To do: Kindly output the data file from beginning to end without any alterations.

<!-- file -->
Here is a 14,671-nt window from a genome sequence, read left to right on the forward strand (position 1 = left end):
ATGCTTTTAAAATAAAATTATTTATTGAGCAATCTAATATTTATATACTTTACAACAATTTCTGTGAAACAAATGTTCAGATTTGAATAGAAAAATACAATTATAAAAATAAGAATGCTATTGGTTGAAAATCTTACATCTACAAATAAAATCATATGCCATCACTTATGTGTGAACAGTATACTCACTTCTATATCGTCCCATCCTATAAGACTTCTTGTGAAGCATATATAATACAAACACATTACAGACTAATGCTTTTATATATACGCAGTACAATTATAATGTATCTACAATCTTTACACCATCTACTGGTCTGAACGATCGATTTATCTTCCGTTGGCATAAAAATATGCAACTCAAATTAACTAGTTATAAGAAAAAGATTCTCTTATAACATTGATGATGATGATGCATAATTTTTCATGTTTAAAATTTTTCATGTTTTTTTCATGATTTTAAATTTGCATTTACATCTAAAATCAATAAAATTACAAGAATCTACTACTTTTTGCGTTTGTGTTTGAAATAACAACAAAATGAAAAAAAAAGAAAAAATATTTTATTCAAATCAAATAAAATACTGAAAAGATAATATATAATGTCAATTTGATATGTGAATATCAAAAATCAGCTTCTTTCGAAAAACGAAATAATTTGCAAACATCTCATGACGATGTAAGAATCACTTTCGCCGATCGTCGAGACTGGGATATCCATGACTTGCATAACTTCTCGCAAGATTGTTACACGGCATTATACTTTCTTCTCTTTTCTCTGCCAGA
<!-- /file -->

Here is a 14,671-nt window from a genome sequence, read left to right on the forward strand (position 1 = left end):
ATGCTTTTAAAATAAAATTATTTATTGAGCAATCTAATATTTATATACTTTACAACAATTTCTGTGAAACAAATGTTCAGATTTGAATAGAAAAATACAATTATAAAAATAAGAATGCTATTGGTTGAAAATCTTACATCTACAAATAAAATCATATGCCATCACTTATGTGTGAACAGTATACTCACTTCTATATCGTCCCATCCTATAAGACTTCTTGTGAAGCATATATAATACAAACACATTACAGACTAATGCTTTTATATATACGCAGTACAATTATAATGTATCTACAATCTTTACACCATCTACTGGTCTGAACGATCGATTTATCTTCCGTTGGCATAAAAATATGCAACTCAAATTAACTAGTTATAAGAAAAAGATTCTCTTATAACATTGATGATGATGATGCATAATTTTTCATGTTTAAAATTTTTCATGTTTTTTTCATGATTTTAAATTTGCATTTACATCTAAAATCAATAAAATTACAAGAATCTACTACTTTTTGCGTTTGTGTTTGAAATAACAACAAAATGAAAAAAAAAGAAAAAATATTTTATTCAAATCAAATAAAATACTGAAAAGATAATATATAATGTCAATTTGATATGTGAATATCAAAAATCAGCTTCTTTCGAAAAACGAAATAATTTGCAAACATCTCATGACGATGTAAGAATCACTTTCGCCGATCGTCGAGACTGGGATATCCATGACTTGCATAACTTCTCGCAAGATTGTTACACGGCATTATACTTTCTTCTCTTTTCTCTGCCAGA